Extract from a newspaper articlte article on windmills, in the
"Preston Guardian" by Mr. T. Harrison Myers, 1914. (illustrations have been added)
"Warton Mill (of the type called peg and post) must claim
our first attention. It was at one time a, most picturesque object, the admiration of artists
and photographers, not because of the surrounding; scenery, but for its construction being
entirely of timber framework, similar to these at Hambleton, Kirkham and Wavertree, near
Most of you may remember having seen it standing as it still does just off the
highway between Freckleton and Warton. It may not generally be known that up to the year 1771 it
did duty for many years at Rufford. In that year it was removed, piecemeal across the River Ribble,
and after its safe carriage as far as the Guide's House, at Warton, was carted and re-erected on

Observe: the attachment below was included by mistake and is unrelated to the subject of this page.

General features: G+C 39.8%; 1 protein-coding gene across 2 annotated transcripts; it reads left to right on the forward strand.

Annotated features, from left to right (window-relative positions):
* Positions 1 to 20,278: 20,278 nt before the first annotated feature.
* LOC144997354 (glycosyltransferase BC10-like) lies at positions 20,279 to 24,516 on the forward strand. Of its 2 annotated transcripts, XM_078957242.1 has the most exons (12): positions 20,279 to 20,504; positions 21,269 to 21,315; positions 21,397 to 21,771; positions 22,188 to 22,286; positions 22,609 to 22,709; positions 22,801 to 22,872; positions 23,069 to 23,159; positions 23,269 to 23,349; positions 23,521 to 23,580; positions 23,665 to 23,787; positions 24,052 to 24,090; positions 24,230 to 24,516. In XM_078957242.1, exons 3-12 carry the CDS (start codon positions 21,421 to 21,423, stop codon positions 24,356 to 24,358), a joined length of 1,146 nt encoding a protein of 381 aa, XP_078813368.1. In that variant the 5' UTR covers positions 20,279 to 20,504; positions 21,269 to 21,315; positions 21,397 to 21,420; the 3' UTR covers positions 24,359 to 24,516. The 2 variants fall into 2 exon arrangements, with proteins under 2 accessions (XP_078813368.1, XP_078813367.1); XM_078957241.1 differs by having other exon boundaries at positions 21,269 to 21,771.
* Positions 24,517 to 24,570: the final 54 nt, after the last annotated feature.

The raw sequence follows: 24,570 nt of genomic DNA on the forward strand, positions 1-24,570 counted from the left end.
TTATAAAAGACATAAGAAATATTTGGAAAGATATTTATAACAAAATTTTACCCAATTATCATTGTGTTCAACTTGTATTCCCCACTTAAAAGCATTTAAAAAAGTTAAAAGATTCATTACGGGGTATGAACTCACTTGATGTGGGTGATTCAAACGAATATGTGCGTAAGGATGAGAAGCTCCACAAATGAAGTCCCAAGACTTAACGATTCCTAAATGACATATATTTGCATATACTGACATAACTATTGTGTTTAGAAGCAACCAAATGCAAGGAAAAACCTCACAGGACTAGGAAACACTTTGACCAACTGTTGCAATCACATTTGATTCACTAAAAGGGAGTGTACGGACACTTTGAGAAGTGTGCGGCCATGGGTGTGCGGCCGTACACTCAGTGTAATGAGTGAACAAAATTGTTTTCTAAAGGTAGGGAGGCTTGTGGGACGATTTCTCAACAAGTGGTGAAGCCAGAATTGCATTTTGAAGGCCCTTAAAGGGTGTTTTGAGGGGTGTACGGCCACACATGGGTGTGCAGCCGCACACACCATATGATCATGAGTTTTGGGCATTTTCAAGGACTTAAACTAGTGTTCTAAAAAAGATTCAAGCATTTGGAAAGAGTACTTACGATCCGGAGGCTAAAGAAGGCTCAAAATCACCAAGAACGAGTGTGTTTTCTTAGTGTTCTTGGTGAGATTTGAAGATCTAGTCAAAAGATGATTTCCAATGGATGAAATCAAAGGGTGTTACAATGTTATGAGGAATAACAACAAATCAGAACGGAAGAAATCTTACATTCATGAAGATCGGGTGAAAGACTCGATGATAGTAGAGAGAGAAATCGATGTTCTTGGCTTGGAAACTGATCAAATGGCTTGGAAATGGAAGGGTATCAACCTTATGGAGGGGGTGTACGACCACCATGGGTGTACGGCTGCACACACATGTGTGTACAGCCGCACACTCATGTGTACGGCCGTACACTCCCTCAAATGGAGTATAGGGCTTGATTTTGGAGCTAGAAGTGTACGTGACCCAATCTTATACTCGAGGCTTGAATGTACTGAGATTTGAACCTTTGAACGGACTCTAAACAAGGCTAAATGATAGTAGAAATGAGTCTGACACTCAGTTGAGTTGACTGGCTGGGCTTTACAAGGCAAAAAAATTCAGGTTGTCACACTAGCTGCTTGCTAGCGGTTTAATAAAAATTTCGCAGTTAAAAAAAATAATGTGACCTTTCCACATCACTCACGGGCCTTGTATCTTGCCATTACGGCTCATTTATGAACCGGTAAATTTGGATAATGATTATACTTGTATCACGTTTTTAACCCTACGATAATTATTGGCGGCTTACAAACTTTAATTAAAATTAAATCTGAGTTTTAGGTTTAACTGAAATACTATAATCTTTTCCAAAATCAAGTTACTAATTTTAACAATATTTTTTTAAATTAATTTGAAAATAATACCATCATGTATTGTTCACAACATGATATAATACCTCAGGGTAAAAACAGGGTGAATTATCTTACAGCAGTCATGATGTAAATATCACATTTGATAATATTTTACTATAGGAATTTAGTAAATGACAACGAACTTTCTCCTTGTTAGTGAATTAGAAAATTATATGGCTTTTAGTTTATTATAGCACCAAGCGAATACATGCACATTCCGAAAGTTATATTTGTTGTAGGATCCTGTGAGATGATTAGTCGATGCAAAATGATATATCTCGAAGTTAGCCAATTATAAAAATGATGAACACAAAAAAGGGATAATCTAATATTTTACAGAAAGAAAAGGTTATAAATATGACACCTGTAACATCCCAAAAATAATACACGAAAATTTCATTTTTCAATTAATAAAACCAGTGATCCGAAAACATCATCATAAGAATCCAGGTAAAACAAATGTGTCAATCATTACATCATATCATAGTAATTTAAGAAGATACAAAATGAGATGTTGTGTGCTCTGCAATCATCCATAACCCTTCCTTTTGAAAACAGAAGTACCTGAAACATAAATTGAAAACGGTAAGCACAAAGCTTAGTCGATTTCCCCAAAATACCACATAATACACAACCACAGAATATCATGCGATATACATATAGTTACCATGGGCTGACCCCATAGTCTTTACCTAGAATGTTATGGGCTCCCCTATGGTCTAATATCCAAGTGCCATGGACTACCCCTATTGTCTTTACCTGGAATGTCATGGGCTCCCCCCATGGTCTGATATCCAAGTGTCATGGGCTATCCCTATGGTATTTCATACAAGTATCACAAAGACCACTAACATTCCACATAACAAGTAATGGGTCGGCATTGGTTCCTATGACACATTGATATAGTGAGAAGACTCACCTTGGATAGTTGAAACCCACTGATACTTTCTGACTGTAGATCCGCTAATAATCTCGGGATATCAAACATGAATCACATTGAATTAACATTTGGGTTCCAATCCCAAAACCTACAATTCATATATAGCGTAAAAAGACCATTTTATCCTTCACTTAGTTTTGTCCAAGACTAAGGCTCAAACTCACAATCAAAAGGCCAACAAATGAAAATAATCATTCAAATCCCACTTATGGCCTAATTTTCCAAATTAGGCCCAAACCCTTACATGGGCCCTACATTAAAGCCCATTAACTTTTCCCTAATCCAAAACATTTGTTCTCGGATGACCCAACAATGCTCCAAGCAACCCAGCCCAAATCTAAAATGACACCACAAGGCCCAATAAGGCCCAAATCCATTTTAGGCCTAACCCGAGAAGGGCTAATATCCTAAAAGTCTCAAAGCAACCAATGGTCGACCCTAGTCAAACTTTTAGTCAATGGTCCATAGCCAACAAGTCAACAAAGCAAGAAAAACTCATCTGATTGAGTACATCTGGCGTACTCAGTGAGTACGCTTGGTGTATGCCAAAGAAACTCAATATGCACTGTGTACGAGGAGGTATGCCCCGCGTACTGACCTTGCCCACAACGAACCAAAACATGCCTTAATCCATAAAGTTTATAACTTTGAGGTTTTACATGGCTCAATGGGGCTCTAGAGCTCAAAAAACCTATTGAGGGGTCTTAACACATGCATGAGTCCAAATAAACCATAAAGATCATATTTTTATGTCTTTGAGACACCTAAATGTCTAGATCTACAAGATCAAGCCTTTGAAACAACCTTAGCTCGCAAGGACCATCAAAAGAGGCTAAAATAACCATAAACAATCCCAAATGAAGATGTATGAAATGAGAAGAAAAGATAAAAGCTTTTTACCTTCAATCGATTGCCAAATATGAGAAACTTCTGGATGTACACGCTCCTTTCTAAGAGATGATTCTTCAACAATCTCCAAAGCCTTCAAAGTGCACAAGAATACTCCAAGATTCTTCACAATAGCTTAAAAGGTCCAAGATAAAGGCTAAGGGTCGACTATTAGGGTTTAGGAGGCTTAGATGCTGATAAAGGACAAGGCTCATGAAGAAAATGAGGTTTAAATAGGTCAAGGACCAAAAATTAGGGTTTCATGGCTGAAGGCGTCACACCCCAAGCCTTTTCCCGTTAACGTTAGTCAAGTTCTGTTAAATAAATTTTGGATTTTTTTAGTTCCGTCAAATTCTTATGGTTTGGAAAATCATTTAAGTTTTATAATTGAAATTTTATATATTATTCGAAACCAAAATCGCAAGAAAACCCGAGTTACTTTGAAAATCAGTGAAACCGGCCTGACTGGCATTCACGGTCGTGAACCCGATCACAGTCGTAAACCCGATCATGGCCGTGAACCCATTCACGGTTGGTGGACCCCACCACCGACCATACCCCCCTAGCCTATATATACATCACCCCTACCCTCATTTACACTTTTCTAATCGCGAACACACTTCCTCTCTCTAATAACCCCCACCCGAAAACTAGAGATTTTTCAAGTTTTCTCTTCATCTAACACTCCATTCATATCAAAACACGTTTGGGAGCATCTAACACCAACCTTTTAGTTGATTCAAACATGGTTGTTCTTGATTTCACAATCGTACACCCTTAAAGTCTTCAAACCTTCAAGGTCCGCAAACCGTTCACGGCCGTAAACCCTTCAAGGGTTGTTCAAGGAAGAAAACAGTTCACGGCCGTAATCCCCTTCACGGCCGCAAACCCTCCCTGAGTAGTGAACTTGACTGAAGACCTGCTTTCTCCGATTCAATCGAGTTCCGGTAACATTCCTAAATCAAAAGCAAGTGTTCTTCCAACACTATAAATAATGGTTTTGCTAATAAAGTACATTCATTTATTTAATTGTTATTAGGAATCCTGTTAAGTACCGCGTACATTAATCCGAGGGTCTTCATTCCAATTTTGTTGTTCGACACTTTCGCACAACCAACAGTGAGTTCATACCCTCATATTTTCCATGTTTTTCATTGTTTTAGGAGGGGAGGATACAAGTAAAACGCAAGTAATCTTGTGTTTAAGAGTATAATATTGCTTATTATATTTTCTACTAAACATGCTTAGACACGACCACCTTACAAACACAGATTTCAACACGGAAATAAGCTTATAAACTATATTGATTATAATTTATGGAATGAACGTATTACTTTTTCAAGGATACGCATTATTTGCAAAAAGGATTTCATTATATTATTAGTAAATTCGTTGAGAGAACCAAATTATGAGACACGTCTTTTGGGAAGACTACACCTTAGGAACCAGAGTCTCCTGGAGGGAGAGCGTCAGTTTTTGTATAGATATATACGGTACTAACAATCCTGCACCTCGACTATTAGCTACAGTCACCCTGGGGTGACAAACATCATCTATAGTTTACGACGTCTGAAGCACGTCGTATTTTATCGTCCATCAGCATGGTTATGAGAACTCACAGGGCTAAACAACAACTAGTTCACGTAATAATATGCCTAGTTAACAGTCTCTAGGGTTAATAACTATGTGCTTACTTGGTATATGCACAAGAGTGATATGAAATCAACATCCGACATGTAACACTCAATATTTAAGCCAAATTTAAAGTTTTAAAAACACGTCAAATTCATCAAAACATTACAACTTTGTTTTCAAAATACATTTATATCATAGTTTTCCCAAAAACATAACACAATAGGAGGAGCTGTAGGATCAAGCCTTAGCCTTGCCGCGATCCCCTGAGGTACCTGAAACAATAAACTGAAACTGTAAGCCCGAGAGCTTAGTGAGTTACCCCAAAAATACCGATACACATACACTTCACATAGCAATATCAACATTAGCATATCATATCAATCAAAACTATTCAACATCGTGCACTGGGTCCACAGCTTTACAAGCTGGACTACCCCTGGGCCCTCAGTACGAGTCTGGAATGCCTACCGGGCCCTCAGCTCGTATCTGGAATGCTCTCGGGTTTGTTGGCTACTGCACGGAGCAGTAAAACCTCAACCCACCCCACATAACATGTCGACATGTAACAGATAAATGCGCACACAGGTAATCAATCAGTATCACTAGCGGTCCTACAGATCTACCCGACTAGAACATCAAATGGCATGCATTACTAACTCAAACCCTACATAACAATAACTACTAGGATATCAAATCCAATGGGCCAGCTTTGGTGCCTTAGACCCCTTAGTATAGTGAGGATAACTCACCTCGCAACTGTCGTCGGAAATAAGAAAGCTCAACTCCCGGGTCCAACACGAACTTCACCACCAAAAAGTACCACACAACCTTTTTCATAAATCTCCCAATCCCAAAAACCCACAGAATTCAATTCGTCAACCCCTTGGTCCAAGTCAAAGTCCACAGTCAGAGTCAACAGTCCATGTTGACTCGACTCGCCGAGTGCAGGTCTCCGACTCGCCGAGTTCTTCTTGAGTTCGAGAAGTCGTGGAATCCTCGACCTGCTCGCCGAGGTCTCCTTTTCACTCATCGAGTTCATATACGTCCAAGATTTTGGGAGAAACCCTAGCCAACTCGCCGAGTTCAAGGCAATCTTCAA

its present site; so this year it will be 219 years old.
It is called a peg-and-post mill, from the fact, as already stated, that the
whole structure stands, and has always stood, on a peg or strong central shaft of wood driven into
ground, on which the whole structure was turned round, so as to bring the sails facing the wind, by
a, wheel running on the ground, worked by a long pole as a lever.
This mill was purchased by Mr. A. Eccles about 19 years ago for the remainder of
the lease, which expires December 12th, 1921, and then reverts to Mr. Clifton. Unfortunately it has
been allowed for some years to run down to decay, although the owner has done many repairs. Now,
however, it seems almost beyond mending.
The, main working floor stands about six feet above the natural surface, of the ground. On
this floor are the grinding stones. They are very large, about 5ft in diameter, and weigh
Ploughing at Warton in the early 1900s with the peg windmill in the distance (with
thanks to Ted Lightbown for identifying this photo).
A late tenant informs me that he could get through 15 loads of meal in a 12-hours day, provided
there was a good wind blowing; during winter, with a strong sea breeze, he could grind 20 loads. If
that be correct, we may conclude-the calling of a village miller must have, been a fairly busy and